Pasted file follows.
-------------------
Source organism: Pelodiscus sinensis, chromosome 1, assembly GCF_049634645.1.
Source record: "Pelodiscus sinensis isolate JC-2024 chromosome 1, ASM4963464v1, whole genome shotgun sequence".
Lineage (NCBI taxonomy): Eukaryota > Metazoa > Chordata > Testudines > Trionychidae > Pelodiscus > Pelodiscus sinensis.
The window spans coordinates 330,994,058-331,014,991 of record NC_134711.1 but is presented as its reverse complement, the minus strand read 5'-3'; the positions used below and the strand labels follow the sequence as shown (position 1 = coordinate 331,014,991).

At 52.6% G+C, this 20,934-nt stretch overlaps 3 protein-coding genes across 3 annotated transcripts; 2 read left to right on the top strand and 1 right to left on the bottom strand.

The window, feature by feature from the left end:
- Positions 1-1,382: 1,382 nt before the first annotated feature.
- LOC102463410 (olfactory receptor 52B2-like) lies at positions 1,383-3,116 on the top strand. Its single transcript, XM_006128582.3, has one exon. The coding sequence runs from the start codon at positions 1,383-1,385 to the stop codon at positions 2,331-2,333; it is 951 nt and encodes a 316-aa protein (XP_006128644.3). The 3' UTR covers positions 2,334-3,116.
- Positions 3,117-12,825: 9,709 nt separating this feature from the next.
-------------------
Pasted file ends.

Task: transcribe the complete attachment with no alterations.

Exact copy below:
Source organism: Pelodiscus sinensis, chromosome 1, assembly GCF_049634645.1.
Source record: "Pelodiscus sinensis isolate JC-2024 chromosome 1, ASM4963464v1, whole genome shotgun sequence".
Lineage (NCBI taxonomy): Eukaryota > Metazoa > Chordata > Testudines > Trionychidae > Pelodiscus > Pelodiscus sinensis.
The window spans coordinates 330,994,058-331,014,991 of record NC_134711.1 but is presented as its reverse complement, the minus strand read 5'-3'; the positions used below and the strand labels follow the sequence as shown (position 1 = coordinate 331,014,991).

At 52.6% G+C, this 20,934-nt stretch overlaps 3 protein-coding genes across 3 annotated transcripts; 2 read left to right on the top strand and 1 right to left on the bottom strand.

The window, feature by feature from the left end:
- Positions 1-1,382: 1,382 nt before the first annotated feature.
- LOC102463410 (olfactory receptor 52B2-like) lies at positions 1,383-3,116 on the top strand. Its single transcript, XM_006128582.3, has one exon. The coding sequence runs from the start codon at positions 1,383-1,385 to the stop codon at positions 2,331-2,333; it is 951 nt and encodes a 316-aa protein (XP_006128644.3). The 3' UTR covers positions 2,334-3,116.
- Positions 3,117-12,825: 9,709 nt separating this feature from the next.